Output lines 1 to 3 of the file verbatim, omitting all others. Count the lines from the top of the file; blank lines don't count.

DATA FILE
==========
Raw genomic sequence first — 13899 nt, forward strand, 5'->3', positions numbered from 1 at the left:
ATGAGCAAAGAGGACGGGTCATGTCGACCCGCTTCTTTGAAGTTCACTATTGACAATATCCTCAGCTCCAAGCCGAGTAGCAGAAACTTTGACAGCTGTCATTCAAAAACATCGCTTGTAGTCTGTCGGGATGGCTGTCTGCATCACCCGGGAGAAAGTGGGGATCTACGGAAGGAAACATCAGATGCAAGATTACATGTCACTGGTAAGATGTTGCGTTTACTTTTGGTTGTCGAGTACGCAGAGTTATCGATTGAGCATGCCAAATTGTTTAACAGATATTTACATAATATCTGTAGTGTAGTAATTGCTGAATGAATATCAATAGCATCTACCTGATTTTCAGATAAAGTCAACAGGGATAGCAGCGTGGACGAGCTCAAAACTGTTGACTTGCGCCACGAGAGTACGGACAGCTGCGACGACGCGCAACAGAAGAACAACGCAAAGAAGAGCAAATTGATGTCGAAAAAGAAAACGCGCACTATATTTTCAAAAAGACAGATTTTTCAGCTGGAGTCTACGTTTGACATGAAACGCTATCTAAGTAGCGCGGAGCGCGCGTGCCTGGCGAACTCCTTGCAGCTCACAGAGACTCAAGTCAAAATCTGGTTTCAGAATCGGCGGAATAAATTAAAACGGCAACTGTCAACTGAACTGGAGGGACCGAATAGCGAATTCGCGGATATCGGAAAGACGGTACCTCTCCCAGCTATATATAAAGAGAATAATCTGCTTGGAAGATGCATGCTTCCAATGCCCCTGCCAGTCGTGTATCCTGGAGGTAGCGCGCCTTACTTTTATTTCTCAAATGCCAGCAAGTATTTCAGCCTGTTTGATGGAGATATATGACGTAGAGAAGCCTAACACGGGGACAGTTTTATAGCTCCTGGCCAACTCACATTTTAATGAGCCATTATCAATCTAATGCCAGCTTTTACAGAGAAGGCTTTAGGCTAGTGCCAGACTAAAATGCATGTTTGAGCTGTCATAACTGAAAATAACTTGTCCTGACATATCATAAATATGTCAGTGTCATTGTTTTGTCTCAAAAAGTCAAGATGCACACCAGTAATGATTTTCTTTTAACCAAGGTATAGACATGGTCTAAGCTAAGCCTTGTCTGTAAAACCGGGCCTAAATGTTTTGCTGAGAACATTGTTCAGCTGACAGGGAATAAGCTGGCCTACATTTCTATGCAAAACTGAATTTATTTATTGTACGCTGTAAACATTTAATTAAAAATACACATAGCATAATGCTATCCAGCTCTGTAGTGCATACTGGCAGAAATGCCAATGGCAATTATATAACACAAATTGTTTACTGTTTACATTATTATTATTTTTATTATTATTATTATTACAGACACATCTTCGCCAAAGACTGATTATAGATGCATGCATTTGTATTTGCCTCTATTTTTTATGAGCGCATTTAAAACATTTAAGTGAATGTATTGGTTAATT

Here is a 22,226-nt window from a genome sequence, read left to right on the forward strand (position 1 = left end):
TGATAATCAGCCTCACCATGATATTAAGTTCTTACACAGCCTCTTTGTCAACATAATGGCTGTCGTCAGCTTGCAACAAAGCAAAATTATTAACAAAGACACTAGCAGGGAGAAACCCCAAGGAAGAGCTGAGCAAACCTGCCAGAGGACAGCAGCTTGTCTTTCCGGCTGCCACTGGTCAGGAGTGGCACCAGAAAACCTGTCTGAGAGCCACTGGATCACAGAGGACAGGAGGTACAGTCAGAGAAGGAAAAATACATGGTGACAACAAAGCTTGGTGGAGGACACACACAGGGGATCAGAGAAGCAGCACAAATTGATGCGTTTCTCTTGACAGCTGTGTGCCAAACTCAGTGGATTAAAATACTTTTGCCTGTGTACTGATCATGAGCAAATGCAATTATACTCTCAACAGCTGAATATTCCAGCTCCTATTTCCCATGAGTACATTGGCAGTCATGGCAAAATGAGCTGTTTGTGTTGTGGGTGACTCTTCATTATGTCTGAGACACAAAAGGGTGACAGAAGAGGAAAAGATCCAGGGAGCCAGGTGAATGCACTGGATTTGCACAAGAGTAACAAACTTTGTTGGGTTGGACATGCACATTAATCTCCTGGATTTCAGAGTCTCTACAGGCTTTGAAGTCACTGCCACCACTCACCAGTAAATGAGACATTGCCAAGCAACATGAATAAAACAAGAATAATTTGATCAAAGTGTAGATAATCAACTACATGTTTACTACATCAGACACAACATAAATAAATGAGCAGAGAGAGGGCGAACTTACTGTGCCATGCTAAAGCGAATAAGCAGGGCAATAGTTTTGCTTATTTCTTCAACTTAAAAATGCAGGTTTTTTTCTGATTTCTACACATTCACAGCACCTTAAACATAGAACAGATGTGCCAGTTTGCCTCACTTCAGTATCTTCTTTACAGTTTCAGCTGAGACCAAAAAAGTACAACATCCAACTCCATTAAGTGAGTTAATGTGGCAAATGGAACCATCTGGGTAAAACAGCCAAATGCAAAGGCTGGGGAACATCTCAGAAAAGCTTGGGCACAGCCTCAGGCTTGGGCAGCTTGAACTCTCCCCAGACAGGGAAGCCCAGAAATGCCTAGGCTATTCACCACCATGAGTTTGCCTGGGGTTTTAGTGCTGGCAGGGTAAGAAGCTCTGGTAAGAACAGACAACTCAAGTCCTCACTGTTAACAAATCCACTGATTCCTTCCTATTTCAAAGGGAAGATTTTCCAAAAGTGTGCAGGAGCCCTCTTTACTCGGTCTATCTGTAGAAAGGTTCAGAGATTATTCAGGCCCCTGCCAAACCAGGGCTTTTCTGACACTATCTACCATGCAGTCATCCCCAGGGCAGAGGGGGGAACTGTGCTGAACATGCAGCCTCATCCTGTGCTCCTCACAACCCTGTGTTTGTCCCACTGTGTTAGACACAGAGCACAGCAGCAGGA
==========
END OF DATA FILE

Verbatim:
Raw genomic sequence first — 13899 nt, forward strand, 5'->3', positions numbered from 1 at the left:
ATGAGCAAAGAGGACGGGTCATGTCGACCCGCTTCTTTGAAGTTCACTATTGACAATATCCTCAGCTCCAAGCCGAGTAGCAGAAACTTTGACAGCTGTCATTCAAAAACATCGCTTGTAGTCTGTCGGGATGGCTGTCTGCATCACCCGGGAGAAAGTGGGGATCTACGGAAGGAAACATCAGATGCAAGATTACATGTCACTGGTAAGATGTTGCGTTTACTTTTGGTTGTCGAGTACGCAGAGTTATCGATTGAGCATGCCAAATTGTTTAACAGATATTTACATAATATCTGTAGTGTAGTAATTGCTGAATGAATATCAATAGCATCTACCTGATTTTCAGATAAAGTCAACAGGGATAGCAGCGTGGACGAGCTCAAAACTGTTGACTTGCGCCACGAGAGTACGGACAGCTGCGACGACGCGCAACAGAAGAACAACGCAAAGAAGAGCAAATTGATGTCGAAAAAGAAAACGCGCACTATATTTTCAAAAAGACAGATTTTTCAGCTGGAGTCTACGTTTGACATGAAACGCTATCTAAGTAGCGCGGAGCGCGCGTGCCTGGCGAACTCCTTGCAGCTCACAGAGACTCAAGTCAAAATCTGGTTTCAGAATCGGCGGAATAAATTAAAACGGCAACTGTCAACTGAACTGGAGGGACCGAATAGCGAATTCGCGGATATCGGAAAGACGGTACCTCTCCCAGCTATATATAAAGAGAATAATCTGCTTGGAAGATGCATGCTTCCAATGCCCCTGCCAGTCGTGTATCCTGGAGGTAGCGCGCCTTACTTTTATTTCTCAAATGCCAGCAAGTATTTCAGCCTGTTTGATGGAGATATATGACGTAGAGAAGCCTAACACGGGGACAGTTTTATAGCTCCTGGCCAACTCACATTTTAATGAGCCATTATCAATCTAATGCCAGCTTTTACAGAGAAGGCTTTAGGCTAGTGCCAGACTAAAATGCATGTTTGAGCTGTCATAACTGAAAATAACTTGTCCTGACATATCATAAATATGTCAGTGTCATTGTTTTGTCTCAAAAAGTCAAGATGCACACCAGTAATGATTTTCTTTTAACCAAGGTATAGACATGGTCTAAGCTAAGCCTTGTCTGTAAAACCGGGCCTAAATGTTTTGCTGAGAACATTGTTCAGCTGACAGGGAATAAGCTGGCCTACATTTCTATGCAAAACTGAATTTATTTATTGTACGCTGTAAACATTTAATTAAAAATACACATAGCATAATGCTATCCAGCTCTGTAGTGCATACTGGCAGAAATGCCAATGGCAATTATATAACACAAATTGTTTACTGTTTACATTATTATTATTTTTATTATTATTATTATTACAGACACATCTTCGCCAAAGACTGATTATAGATGCATGCATTTGTATTTGCCTCTATTTTTTATGAGCGCATTTAAAACATTTAAGTGAATGTATTGGTTAATT

Here is a 22,226-nt window from a genome sequence, read left to right on the forward strand (position 1 = left end):